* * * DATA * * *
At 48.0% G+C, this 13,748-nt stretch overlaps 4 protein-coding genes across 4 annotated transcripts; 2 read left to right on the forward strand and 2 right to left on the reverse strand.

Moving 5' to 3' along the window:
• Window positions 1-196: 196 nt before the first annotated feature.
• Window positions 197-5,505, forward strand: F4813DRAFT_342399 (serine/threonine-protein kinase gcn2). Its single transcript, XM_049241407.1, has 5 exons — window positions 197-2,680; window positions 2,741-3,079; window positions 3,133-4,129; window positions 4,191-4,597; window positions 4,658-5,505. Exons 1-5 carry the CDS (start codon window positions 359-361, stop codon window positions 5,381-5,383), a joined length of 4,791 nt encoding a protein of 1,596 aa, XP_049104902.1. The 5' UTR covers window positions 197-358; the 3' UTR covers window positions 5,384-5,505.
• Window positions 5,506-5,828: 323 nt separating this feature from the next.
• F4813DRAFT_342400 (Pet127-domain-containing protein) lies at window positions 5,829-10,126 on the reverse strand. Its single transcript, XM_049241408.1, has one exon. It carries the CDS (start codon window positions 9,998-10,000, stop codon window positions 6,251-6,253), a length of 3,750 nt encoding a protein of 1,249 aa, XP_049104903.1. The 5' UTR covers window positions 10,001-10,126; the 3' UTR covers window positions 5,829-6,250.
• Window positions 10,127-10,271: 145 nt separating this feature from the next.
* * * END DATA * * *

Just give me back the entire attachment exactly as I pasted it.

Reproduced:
At 48.0% G+C, this 13,748-nt stretch overlaps 4 protein-coding genes across 4 annotated transcripts; 2 read left to right on the forward strand and 2 right to left on the reverse strand.

Moving 5' to 3' along the window:
• Window positions 1-196: 196 nt before the first annotated feature.
• Window positions 197-5,505, forward strand: F4813DRAFT_342399 (serine/threonine-protein kinase gcn2). Its single transcript, XM_049241407.1, has 5 exons — window positions 197-2,680; window positions 2,741-3,079; window positions 3,133-4,129; window positions 4,191-4,597; window positions 4,658-5,505. Exons 1-5 carry the CDS (start codon window positions 359-361, stop codon window positions 5,381-5,383), a joined length of 4,791 nt encoding a protein of 1,596 aa, XP_049104902.1. The 5' UTR covers window positions 197-358; the 3' UTR covers window positions 5,384-5,505.
• Window positions 5,506-5,828: 323 nt separating this feature from the next.
• F4813DRAFT_342400 (Pet127-domain-containing protein) lies at window positions 5,829-10,126 on the reverse strand. Its single transcript, XM_049241408.1, has one exon. It carries the CDS (start codon window positions 9,998-10,000, stop codon window positions 6,251-6,253), a length of 3,750 nt encoding a protein of 1,249 aa, XP_049104903.1. The 5' UTR covers window positions 10,001-10,126; the 3' UTR covers window positions 5,829-6,250.
• Window positions 10,127-10,271: 145 nt separating this feature from the next.